• +1 That's the first sane answer concerning a component based model I read here in a while, nice contrast against over-generalizing – Maik Semder Jun 17 '11 at 18:52
• It allows for better coherency (both of data and in the instruction cache) and affords you the possibility of almost trivially offloading the updates onto distinct threads or worker processe (SPUs, for example). In some cases the components wouldn't even need to be updated anyhow, which means you can avoid the overhead of a no-op call to an update() method. Also helps you build data-oriented systems -- it's all about bulk processing, which takes advantage of modern trends in CPU architecture. – user1430 Jun 19 '11 at 22:21
• +1 for "it's most important to get things done rather than agonize over the perfect design" – Trasplazio Garzuglio Sep 16 '11 at 7:22

The component architecture is an alternative to avoid the large hierarchies that are achieved inheriting all elements from a same node, and the problems of coupling that leads.

You are showing a component architecture with "generic" components. You have the basic logic to attach and detach "generic" components. An architecture with generic components is more difficult to achieve because you don't know which component is. The benefits is that this approach is extensible.

A valid component architecture is achieved with defined components. With defined I mean, the interface is defined, not the implementation. For example, GameObject can have a IPhysicInstance, Transformation, IMesh, IAnimationController. This has the benefit that you know the interface and the GameObject knows how to deal with each component.

Responding to the term over-generalizing

I think that the concepts are not clear. When I say component, doesn't mean that all component of a game-object must inherit from a component interface or something similar. However this is the approach for Generic Components, I think that it is the concept that you name as a component.

The component architecture is another of the architectures that exist for runtime object model. It's not the only and its not the best for all cases, but the experience has demonstrated that has a lot of benefits, like low coupling.

The main feature that distinguishes the component architecture is convert the relation is-a into has-a. For example a object architecture is-a:

Instead of a object architecture has-a ( components ):

There is also property-centric architectures :

For example, a normal object architecture is like this:

• Object1

• Position = ( 0, 0, 0 )
• Orientation = ( 0, 43, 0 )
• Object2

• Position = ( 10, 0, 0 )
• Orientation = ( 0, 0, 30 )

A property-centric architecture:

• Position

• Object1 = ( 0, 0, 0 )
• Object2 = ( 10, 0, 0 )
• Orientation

• Object1 = ( 0, 43, 0 )
• Object2 = ( 0, 0, 30 )

It is better the object model architecture? In performance perspective, it's better the property-centric because it is more cache-friendly.

Component is refered to the relation is-a instead of has-a. A component can be a Transformation matrix, a quaternion, etc. But the relation with the game-object is a relation is-a, the game-object doesn't have the transformation because it's inherited. The game-object has ( relation has-a ) the transformation. The transformation is then a component.

The game-object is like a hub. if you want a component that always is there, then maybe the component ( like the matrix ) should be inside the object and not a pointer.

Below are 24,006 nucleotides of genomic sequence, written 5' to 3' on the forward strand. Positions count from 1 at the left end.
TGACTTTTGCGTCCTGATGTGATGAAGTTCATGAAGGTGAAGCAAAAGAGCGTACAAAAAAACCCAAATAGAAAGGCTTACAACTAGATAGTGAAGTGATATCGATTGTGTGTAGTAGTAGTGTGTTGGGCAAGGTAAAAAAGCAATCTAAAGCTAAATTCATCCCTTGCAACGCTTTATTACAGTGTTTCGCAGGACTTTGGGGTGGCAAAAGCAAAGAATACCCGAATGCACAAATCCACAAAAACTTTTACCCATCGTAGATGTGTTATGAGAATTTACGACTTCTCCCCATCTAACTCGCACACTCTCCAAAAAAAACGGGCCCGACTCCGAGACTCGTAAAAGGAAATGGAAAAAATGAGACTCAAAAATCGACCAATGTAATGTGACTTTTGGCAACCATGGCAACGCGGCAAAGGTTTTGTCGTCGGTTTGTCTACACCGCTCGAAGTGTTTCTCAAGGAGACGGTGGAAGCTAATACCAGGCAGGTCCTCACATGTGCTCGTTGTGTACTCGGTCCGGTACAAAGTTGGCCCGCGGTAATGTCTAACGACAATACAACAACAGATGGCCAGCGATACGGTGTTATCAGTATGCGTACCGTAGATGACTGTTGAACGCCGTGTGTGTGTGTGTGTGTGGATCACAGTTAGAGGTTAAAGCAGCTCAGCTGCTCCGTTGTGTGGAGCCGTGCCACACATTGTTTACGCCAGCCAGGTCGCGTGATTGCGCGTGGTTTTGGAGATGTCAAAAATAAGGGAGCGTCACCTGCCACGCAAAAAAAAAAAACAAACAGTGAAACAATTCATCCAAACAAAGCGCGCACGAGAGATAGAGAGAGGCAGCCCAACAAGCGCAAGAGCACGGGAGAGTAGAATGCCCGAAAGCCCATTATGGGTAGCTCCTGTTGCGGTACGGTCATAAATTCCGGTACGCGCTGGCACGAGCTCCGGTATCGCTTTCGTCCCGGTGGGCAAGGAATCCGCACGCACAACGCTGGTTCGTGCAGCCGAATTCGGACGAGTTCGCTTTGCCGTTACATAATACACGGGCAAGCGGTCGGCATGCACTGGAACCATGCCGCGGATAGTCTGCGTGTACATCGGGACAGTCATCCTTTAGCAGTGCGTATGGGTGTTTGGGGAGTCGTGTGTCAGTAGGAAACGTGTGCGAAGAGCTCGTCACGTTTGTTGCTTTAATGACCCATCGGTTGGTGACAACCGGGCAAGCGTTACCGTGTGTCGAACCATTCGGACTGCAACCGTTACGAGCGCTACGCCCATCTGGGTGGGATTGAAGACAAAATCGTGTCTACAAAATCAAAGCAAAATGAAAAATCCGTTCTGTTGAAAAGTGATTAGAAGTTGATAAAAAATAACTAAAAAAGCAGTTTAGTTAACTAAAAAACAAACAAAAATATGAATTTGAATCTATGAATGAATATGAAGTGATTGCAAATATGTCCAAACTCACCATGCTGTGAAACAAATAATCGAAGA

There is not a perfect game-object for all cases, it depends the engine, the libraries that the engine use. Maybe I want a camera that doesn't have a mesh. The problem with is-a architecture is that if the game-object has a mesh, then the camera that inherits from game-object must have a mesh. With componenets, the camera has a transformation, a controller for the movement, and anything you need.

For more information, the chapter "14.2. Runtime Object Model Architecture" from the book "Game Engine Architecture" of "Jason Gregory" deals specifically this subject.

UML diagrams are extracted from there

• I disagree with the last paragraph, there is a tendency of over-generalizing. Component based model does not mean that each and every functionality must be a component, still one must consider relationships of functionalities and data. An AnimationController without a Mesh is useless, so put it where it belongs to, into the mesh. A Game-Object without a transform is not a Game-Object, it belongs by definition into the 3D world, so put it as a normal member into the Game-Object. The normal rules of encapsulation functionality and data still apply. – Maik Semder Jun 17 '11 at 19:15
• @Maik Semder: I'm agree with you in the over-generalizing in general terms, but I think that the term component is not clear. I've edited my answer. Read it and give me your impressions. – momboco Jun 18 '11 at 1:39
• @momboco well, you more less repeated the same points ;) Transform and AnimationController are still described as components, which in my point of view is an overuse of the component model. The key is to define what should be put into a component and what not: – Maik Semder Jun 18 '11 at 9:43
• If something is needed to make the Game-Object (GO) work in the first place, in other words if it's not optional, but mandatory, then it is not a component. Components are supposed to be optional. The Transform is a good example, it is not optionl at all for a GO, a GO without a Transform makes no sense. On the other hand, not every GO needs physics, so that can be a component. – Maik Semder Jun 18 '11 at 9:44
• If there is a strong relationship between 2 funtionalities, as between AnimationController (AC) and Mesh, then by any means don't break this relationship by pressing the AC into a component, in contrast the Mesh is a perfect component, but an AC belongs into the Mesh. – Maik Semder Jun 18 '11 at 9:47